Are You an Average Joe? Science Says That's 1 of 4 Personality Types

Based on the results of a massive new study, researchers have discovered that there are four personality types (but don't get your hopes up about being sorted Harry Potter-style into one single category — it's a bit more complicated than that).

A massive new study revealed that there are four personality types. (Image: Vladimir Vladimirov/E+/GettyImages)

Scientists were already aware that people tend to differ from each other based on how much they exhibit five major character traits (also known as the Big Five): neuroticism, extraversion, openness, agreeableness and conscientiousness. An analysis of test results from 1.5 million people across four different personality surveys revealed that these character traits tend to cluster together, forming predictable personalities.

So what are these personality types?

Drumroll, please. The four personality types are: average, reserved, self-centered and role models. Study co-author Martin Gerlach, a postdoctoral fellow at Northwestern University, tells Live Science that, unsurprisingly, most people are average, meaning that they are pretty agreeable and conscientious, fairly extroverted and neurotic, but not incredibly open.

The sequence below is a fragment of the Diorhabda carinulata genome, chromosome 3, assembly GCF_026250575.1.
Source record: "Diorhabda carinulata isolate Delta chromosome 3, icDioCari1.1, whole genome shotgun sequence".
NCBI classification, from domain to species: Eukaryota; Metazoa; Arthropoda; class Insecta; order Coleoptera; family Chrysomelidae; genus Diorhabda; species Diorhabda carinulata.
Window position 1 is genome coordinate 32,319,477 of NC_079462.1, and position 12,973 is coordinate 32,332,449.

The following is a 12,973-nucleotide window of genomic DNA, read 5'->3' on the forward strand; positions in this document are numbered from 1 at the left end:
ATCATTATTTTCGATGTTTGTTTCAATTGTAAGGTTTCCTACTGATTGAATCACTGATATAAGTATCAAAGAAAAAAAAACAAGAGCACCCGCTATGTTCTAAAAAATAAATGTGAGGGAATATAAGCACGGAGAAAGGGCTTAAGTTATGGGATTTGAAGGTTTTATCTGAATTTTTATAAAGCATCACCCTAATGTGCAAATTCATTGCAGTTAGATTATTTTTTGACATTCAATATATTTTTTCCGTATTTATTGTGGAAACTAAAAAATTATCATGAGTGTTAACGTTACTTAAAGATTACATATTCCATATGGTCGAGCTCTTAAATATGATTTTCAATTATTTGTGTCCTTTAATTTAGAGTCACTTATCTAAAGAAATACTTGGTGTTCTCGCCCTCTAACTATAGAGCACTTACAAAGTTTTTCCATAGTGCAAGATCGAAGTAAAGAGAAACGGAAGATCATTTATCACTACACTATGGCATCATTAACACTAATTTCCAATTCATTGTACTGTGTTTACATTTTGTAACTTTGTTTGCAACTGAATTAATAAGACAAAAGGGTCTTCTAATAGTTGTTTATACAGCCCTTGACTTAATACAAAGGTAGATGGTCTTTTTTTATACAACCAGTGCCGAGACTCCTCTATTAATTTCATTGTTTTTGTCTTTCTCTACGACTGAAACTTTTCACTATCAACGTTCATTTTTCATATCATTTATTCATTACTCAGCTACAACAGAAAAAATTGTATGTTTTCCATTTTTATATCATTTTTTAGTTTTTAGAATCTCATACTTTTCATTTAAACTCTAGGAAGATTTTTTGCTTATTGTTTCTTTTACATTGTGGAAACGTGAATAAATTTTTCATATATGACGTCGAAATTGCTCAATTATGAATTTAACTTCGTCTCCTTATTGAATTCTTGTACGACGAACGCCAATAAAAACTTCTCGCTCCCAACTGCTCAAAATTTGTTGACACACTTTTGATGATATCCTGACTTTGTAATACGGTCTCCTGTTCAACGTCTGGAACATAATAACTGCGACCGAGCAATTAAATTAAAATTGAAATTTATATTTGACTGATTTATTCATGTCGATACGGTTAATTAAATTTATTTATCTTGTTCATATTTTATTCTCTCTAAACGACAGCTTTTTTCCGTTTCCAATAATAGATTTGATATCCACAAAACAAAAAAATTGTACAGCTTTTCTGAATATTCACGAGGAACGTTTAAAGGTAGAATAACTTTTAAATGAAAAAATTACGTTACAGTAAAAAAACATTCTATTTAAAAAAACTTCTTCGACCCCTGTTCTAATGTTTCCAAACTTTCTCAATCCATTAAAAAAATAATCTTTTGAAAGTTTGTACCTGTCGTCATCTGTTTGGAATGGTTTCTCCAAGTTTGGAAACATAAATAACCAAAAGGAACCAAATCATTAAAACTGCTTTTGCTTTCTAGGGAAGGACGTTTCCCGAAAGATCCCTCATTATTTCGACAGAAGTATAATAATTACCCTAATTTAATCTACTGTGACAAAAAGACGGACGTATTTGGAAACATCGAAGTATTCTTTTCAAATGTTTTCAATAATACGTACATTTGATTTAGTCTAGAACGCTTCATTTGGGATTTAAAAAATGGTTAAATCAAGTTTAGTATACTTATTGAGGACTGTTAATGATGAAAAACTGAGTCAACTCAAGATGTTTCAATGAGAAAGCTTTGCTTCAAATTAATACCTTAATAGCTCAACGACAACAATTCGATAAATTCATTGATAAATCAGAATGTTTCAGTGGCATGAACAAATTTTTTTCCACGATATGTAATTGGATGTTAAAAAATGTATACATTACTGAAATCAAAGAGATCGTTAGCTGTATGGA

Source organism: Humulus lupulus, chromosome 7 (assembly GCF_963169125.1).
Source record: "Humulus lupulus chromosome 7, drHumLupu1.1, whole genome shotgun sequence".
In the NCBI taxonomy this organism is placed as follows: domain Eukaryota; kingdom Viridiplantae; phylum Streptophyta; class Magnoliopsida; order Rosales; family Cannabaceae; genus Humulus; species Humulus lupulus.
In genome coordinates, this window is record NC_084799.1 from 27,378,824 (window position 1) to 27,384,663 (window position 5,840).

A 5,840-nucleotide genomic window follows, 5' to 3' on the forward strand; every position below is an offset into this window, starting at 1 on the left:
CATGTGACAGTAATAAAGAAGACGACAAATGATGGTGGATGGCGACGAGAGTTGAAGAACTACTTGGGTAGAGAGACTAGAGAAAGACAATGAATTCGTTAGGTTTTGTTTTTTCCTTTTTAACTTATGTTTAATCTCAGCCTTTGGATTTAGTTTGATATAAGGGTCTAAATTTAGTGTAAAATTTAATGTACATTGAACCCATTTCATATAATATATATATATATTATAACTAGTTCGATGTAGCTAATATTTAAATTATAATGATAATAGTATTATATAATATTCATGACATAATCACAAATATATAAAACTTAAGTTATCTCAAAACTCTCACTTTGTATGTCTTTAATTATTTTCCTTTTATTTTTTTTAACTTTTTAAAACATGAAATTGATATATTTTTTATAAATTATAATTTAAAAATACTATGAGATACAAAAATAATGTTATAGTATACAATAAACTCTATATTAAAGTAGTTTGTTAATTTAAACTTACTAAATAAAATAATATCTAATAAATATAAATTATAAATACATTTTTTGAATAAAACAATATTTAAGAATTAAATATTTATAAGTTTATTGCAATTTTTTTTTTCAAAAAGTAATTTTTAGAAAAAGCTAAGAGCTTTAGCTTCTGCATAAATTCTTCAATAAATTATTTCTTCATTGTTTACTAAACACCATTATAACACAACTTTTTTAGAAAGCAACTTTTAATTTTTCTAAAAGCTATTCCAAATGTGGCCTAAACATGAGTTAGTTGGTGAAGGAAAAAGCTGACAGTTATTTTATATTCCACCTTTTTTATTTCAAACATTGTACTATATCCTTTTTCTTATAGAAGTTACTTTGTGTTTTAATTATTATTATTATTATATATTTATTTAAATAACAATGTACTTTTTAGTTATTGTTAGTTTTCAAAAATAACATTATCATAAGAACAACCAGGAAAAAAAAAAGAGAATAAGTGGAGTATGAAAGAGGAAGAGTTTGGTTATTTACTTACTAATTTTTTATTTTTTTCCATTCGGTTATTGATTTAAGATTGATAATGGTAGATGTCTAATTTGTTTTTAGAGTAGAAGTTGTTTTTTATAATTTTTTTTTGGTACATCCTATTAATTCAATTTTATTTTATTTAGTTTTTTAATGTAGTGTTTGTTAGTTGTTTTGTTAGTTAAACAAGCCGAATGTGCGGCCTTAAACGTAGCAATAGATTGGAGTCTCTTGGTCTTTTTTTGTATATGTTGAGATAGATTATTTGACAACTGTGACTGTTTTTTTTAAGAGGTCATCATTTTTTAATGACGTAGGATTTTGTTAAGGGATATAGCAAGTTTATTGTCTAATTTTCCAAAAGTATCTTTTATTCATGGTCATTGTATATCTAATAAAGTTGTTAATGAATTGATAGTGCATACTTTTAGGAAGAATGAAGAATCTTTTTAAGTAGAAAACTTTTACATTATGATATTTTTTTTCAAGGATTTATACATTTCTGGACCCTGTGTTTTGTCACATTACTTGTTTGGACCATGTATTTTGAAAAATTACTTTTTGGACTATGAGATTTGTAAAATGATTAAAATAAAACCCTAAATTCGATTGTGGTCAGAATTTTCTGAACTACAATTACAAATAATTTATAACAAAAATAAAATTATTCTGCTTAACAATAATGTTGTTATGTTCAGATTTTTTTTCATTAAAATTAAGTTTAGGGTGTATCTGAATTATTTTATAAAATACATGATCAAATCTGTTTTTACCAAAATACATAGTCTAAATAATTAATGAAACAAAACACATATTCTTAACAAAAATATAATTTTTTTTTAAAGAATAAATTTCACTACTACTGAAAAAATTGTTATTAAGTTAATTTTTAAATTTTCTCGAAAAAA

Reserved types tend to be relatively stable in all domains except openness and neuroticism, in which they are fairly low. Self-centered people skew below average when it comes to openness, agreeableness and conscientiousness, but high in extraversion. And, as you'd expect, role models are the likable ones, scoring high in openness, extraversion and conscientiousness and low in neuroticism.

According to Gerlach, it's important to understand that people don't actually fall squarely into just one category.

"What we find is not that these clusters are well-separated or that you belong exclusively to one of these four types," he said. "This is not the case. People are located all over."

He likened the results to pancake batter (he has our attention), with grains of flour throughout and denser clusters in certain areas. In other words, the personality types fall along a spectrum without clear boundaries.

What's more, it's possible that people's traits will change as they age. For example, people age 40 and up dominated the role model category, with fewer people under the age of 21 exhibiting those personality traits, indicating that maturity may graduate people into that type. Likewise, the self-centered category was weighted more toward people under age 21 and had fewer members in the over-40 range.

Because of this ambiguity, more research is required to turn these findings into anything that'll be useful to us normals, such as personality quizzes that can be used by employers, mental health professionals and, of course, online dating services.

Interested in learning about your own personality while simultaneously contributing to science? You can take the quiz yourself by visiting this website, and you'll receive feedback on 27 different traits as well as the Big Five. Who knows, you might enjoy learning something about yourself (which is one of the things the quiz will ask you about, by the way).

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